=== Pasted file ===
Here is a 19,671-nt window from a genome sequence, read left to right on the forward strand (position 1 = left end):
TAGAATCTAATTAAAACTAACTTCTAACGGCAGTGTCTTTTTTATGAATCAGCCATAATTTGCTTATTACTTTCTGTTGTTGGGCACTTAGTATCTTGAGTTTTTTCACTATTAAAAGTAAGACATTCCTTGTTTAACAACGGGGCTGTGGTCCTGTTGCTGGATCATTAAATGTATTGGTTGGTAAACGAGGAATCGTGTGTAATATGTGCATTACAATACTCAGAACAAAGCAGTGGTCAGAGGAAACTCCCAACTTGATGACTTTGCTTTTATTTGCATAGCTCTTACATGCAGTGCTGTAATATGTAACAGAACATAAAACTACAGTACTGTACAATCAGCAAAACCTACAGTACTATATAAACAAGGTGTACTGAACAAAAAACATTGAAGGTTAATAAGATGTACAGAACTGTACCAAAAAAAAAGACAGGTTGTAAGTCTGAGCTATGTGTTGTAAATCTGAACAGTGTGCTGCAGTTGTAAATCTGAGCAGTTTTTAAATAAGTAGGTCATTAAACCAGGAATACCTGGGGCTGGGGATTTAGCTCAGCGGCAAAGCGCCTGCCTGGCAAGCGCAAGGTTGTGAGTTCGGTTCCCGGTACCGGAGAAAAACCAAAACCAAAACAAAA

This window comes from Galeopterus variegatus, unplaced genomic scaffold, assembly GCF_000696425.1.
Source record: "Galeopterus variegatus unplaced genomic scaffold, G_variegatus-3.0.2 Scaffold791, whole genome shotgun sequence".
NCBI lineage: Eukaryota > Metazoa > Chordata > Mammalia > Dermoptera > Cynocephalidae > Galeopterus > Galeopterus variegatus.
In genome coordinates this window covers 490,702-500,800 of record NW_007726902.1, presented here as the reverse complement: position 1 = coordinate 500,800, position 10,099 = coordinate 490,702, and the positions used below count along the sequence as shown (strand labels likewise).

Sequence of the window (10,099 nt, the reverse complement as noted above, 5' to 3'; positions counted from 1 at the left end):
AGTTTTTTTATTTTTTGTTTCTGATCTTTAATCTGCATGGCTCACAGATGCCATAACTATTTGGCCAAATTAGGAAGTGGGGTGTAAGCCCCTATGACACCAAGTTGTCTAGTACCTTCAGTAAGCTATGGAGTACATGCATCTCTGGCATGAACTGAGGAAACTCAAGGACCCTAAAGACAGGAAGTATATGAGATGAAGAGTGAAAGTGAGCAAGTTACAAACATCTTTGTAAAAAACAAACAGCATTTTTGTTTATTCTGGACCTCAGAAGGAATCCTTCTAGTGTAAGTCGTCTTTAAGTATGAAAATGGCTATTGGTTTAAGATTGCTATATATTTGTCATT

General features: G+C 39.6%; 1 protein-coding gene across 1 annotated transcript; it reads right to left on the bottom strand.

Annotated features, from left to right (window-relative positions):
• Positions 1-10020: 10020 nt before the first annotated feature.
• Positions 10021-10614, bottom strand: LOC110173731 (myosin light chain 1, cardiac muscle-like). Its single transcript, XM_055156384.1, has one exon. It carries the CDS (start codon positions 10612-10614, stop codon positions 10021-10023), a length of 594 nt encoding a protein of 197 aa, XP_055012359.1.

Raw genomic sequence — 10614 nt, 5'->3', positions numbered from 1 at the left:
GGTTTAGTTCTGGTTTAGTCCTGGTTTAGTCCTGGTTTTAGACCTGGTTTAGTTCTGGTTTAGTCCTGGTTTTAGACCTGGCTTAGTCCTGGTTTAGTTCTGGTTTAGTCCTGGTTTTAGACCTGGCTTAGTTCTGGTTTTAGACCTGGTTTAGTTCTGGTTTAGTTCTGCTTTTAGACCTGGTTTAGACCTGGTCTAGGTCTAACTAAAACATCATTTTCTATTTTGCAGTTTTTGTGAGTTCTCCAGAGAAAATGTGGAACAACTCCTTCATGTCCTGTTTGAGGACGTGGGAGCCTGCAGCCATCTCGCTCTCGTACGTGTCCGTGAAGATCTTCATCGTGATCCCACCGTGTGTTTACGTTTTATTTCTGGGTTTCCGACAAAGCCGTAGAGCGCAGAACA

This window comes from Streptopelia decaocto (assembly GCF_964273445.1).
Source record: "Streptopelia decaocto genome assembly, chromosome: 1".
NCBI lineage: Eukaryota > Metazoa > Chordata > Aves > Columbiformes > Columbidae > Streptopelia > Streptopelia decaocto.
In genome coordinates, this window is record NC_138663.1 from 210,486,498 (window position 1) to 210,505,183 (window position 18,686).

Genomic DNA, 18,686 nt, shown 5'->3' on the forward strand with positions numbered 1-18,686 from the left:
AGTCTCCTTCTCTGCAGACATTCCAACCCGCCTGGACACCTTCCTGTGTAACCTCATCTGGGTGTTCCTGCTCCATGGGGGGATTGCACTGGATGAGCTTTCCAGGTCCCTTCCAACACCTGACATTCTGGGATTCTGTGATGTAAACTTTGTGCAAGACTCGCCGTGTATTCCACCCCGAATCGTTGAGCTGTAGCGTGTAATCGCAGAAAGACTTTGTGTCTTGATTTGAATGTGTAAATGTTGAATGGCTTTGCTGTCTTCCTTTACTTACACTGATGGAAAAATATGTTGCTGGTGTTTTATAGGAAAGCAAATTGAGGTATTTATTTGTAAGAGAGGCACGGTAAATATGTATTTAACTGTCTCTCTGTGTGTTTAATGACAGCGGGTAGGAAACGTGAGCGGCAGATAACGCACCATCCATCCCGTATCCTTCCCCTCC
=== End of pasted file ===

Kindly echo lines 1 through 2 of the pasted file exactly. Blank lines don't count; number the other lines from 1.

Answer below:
Here is a 19,671-nt window from a genome sequence, read left to right on the forward strand (position 1 = left end):
TAGAATCTAATTAAAACTAACTTCTAACGGCAGTGTCTTTTTTATGAATCAGCCATAATTTGCTTATTACTTTCTGTTGTTGGGCACTTAGTATCTTGAGTTTTTTCACTATTAAAAGTAAGACATTCCTTGTTTAACAACGGGGCTGTGGTCCTGTTGCTGGATCATTAAATGTATTGGTTGGTAAACGAGGAATCGTGTGTAATATGTGCATTACAATACTCAGAACAAAGCAGTGGTCAGAGGAAACTCCCAACTTGATGACTTTGCTTTTATTTGCATAGCTCTTACATGCAGTGCTGTAATATGTAACAGAACATAAAACTACAGTACTGTACAATCAGCAAAACCTACAGTACTATATAAACAAGGTGTACTGAACAAAAAACATTGAAGGTTAATAAGATGTACAGAACTGTACCAAAAAAAAAGACAGGTTGTAAGTCTGAGCTATGTGTTGTAAATCTGAACAGTGTGCTGCAGTTGTAAATCTGAGCAGTTTTTAAATAAGTAGGTCATTAAACCAGGAATACCTGGGGCTGGGGATTTAGCTCAGCGGCAAAGCGCCTGCCTGGCAAGCGCAAGGTTGTGAGTTCGGTTCCCGGTACCGGAGAAAAACCAAAACCAAAACAAAA